PowerLinux

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PowerLinux is the combination of a Linux-based operating system (OS) running on IBM Power Architecture technology. It is commonly used in reference to Linux running on POWER-based systems from IBM.

Overview[edit]

PowerLinux is the result of uniting high-performing Power Architecture with the open-source Linux OS. The combination produces a customizable system capable of handling large quantities of data more efficiently without the need for additional hardware. IBM POWER processor-based systems offer reliability, availability and serviceability characteristics that are not commonly found in server families running the Linux OS and provide mission-critical applications a higher level of support than other 32- or 64-bit Linux environments.[1] PowerLinux systems include PowerVM virtualization built into the system. PowerVM is designed to pool resources and optimize their use across multiple application environments and operating system instances. This increases server efficiency by creating higher utilization per core and more throughput per server.

IBM and Linux[edit]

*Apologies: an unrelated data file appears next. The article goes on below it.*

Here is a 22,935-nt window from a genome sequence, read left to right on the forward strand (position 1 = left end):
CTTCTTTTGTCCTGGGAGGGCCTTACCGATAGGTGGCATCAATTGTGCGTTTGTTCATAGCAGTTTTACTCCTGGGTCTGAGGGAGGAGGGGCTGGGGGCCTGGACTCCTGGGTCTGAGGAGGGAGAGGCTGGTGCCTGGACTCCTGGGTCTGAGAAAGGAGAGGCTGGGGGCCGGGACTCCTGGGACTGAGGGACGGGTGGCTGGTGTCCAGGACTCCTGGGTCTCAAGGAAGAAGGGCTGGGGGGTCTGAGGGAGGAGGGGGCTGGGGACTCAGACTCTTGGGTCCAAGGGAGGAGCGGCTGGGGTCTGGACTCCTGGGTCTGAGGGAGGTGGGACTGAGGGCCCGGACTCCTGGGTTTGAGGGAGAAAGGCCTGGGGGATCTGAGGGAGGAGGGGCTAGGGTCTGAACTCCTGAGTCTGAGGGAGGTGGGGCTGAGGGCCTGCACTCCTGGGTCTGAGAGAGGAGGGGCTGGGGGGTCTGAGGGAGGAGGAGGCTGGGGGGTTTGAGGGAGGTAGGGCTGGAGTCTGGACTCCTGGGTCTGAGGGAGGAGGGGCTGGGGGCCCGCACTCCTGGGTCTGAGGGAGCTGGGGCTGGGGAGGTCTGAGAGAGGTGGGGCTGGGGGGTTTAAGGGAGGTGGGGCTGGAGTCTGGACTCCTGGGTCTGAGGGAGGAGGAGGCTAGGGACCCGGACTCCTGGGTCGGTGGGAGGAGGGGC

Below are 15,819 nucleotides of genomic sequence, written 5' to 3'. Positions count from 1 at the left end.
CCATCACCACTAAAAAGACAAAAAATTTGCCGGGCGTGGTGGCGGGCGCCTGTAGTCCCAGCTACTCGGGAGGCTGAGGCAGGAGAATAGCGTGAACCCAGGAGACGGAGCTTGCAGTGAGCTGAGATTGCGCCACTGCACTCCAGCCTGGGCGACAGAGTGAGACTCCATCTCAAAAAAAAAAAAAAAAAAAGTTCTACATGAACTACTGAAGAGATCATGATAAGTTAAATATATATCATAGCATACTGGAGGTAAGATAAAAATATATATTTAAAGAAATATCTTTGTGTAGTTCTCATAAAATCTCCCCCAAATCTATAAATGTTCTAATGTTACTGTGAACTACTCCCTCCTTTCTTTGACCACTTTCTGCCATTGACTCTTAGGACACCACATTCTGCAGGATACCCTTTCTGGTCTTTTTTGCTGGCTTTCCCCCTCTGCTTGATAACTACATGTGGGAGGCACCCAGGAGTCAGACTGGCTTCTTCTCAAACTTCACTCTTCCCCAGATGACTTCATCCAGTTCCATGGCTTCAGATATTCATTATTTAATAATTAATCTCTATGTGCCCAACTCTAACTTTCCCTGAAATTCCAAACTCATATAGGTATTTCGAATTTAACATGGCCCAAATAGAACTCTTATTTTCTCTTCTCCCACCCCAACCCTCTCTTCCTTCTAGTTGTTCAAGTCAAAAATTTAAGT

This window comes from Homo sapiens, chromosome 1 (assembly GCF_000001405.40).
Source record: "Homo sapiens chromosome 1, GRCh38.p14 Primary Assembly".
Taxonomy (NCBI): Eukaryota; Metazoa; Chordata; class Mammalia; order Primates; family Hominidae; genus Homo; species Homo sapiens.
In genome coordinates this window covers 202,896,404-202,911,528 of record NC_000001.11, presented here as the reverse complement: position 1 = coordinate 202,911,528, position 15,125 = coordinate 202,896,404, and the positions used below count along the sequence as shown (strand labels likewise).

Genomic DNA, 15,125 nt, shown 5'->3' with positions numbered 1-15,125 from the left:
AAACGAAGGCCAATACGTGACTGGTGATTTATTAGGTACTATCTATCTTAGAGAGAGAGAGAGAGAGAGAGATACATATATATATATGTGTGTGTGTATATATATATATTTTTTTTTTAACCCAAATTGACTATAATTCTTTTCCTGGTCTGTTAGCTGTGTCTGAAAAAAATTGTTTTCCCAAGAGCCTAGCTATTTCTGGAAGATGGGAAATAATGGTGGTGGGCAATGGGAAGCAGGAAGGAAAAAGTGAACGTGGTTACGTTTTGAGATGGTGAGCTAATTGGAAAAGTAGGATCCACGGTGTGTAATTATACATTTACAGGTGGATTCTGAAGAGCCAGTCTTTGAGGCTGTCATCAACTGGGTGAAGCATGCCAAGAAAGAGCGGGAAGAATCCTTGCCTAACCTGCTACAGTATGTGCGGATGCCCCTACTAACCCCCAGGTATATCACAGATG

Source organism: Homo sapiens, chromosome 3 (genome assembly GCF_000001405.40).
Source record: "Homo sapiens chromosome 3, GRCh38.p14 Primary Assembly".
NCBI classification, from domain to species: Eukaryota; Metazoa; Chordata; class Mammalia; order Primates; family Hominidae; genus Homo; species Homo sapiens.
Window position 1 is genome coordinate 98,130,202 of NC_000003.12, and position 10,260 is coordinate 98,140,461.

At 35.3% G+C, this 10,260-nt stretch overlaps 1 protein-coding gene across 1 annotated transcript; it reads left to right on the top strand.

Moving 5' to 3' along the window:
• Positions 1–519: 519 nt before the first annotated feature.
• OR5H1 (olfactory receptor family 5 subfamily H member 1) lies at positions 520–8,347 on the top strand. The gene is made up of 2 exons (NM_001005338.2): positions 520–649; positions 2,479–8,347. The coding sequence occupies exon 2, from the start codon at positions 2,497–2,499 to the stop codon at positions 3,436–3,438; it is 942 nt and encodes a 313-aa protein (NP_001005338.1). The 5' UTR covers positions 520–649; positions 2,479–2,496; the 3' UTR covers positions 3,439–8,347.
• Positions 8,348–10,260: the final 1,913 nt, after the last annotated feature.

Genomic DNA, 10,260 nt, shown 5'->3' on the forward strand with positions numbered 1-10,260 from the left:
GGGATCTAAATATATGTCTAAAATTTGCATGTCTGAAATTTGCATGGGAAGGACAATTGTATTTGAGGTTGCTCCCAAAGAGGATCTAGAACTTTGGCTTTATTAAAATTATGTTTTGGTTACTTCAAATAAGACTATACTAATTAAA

In the late 1990s, IBM began considering the Linux operating system for its potential for open innovation. In 2000, IBM announced it would embrace Linux as strategic to its systems strategy.[2] In 2001, IBM invested $1 billion to back the Linux movement, embracing it as an operating system for IBM servers and software. Within a decade, Linux could be found in virtually every IBM business, geography and workload, and continues to be deeply embedded in IBM hardware, software, services and internal development.

IBM is consistently among the top commercial contributors of Linux code. A survey released by the Linux Foundation in April 2012 showed IBM as the fifth-leading commercial contributor over the past seven years, with more than 600 developers involved in more than 100 open-source projects.[3]

IBM established the Linux Technology Center (LTC) in 1999 to combine its software developers interested in Linux and other open-source software into a single organization. The LTC collaborated with the Linux community to make Linux run optimally on PowerPC, x86, and more recently, the Cell Broadband Engine. Developers in the LTC contribute to various open-source projects as well as projects focused on enabling Linux to use new hardware functions on IBM platforms.